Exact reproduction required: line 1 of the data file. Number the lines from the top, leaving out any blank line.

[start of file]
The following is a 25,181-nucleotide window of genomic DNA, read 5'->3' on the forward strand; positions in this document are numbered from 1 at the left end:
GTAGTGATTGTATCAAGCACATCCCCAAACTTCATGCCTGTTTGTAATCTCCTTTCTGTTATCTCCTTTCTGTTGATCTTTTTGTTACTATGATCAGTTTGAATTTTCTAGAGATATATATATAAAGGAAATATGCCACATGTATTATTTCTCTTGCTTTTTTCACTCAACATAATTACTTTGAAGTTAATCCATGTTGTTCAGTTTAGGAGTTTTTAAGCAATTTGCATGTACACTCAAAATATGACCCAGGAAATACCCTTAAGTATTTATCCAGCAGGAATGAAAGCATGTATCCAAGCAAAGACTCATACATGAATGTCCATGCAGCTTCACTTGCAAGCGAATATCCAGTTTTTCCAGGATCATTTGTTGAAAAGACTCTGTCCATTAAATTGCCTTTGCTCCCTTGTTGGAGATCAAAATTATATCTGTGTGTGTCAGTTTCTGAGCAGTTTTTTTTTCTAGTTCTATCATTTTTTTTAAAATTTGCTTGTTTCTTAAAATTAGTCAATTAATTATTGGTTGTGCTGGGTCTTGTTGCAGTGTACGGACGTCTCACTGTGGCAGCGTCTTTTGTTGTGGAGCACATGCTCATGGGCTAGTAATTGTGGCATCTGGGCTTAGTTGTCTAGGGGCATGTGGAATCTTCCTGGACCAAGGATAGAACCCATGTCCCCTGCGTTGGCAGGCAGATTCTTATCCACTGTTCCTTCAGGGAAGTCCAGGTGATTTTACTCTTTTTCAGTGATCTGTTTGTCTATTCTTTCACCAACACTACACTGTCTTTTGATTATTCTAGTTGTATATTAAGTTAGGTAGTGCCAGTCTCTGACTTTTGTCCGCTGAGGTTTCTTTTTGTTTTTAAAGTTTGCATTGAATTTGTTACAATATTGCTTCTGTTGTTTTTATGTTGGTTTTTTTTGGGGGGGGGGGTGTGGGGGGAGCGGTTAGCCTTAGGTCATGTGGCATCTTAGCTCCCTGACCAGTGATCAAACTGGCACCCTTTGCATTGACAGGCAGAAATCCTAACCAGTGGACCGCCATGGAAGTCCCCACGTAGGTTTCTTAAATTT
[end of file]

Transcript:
The following is a 25,181-nucleotide window of genomic DNA, read 5'->3' on the forward strand; positions in this document are numbered from 1 at the left end: